Global IT spending expectations for May are in flux as there has been a slight improvement identified in the Asia Pacific region, while the US is seeing a decline and Europe’s spend remains soft.
This is according to IDC’s COVID-19 Tech Index for the month of May, which indicated that a “significant contraction” in spending will occur over the next few months.
The recovery from this is dependent on the measures enacted to restart economies around the world in Q3.
The index is rated with a score of 1,000 – anything above this shows sentiment is expected to rise, while anything below shows sentiment is expected to fall. For May, buyer intent had a score of 983 while market indicators scored 944, which came to a total index of 964.
This is lower than April’s score of 987 and March’s 1005.
By comparison, IT spending a month ago was still positive in select areas like artificial intelligence and digital transformation projects, according to Stephen Minton, program vice president of IDC's Customer Insights & Analysis group.
"US companies were especially reluctant to impose delays on strategic IT projects and deployments, but the reality of a major economic contraction in Q2 appears to have caught up with CIOs and IT departments in the last few weeks,” Minton said.
“Where demand is still increasing, it is increasingly focused on a narrow range of technologies that are critical to support remote workers, such as videoconferencing and remote access solutions.”
In Europe, sentiment looked to stabilise in the first half of April, but then dropped by the end of the month. The fluctuation in the European market is expected to continue with businesses reacting in their own time to varying levels of uncertainty and lockdown measures.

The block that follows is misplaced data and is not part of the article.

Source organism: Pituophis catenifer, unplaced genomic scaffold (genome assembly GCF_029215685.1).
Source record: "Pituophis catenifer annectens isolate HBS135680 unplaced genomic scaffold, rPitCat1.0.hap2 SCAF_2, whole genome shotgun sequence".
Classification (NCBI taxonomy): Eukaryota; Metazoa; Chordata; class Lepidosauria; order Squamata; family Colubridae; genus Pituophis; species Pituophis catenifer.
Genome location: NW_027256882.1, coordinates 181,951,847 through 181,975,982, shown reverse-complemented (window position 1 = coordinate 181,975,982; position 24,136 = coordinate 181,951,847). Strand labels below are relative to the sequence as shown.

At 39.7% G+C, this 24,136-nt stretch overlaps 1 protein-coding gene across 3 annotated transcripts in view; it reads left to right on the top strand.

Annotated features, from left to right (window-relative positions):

However, Minton said the Asia Pacific region's sentiment has shown signs of improvements, with some in the region believing the worst has passed.
"The crisis began in China and it makes sense that it may end there soonest, although it's too soon to be sure this isn't a false dawn given that measures to open the economy will be carefully managed for any signs of a second wave of infections,” he said.
The impact on IT spending will be continued uncertainty for some period with many firms lacking the visibility to make major strategic decisions or commit to short-term spending increases."
IDC analysis claimed economists are feeling “extremely pessimistic” about the near term, but early measures to relax lockdowns in Europe will be observed by many countries, including the US and may set the standard for future relaxations.
Projects are likely to be delayed further, but businesses will shift their attention towards deploying clouds and supporting a remote workforce.
"The cloud isn't going anywhere, all of the data stored in the cloud isn't going anywhere, and the need for companies to analyse and extract value from all of that information isn't any less today than it was three months ago," said Minton.
"But decisions to fund new deployments will be hard to make for firms experiencing major declines in revenue and spending cycles will be longer while decision makers are spread around the world in remote locations.
"New tech products will come to market more slowly and upgrades to office networks or equipment are a low priority while offices remain closed. These headwinds will pass, but there are still milestones to clear before IT spending begins to grow again."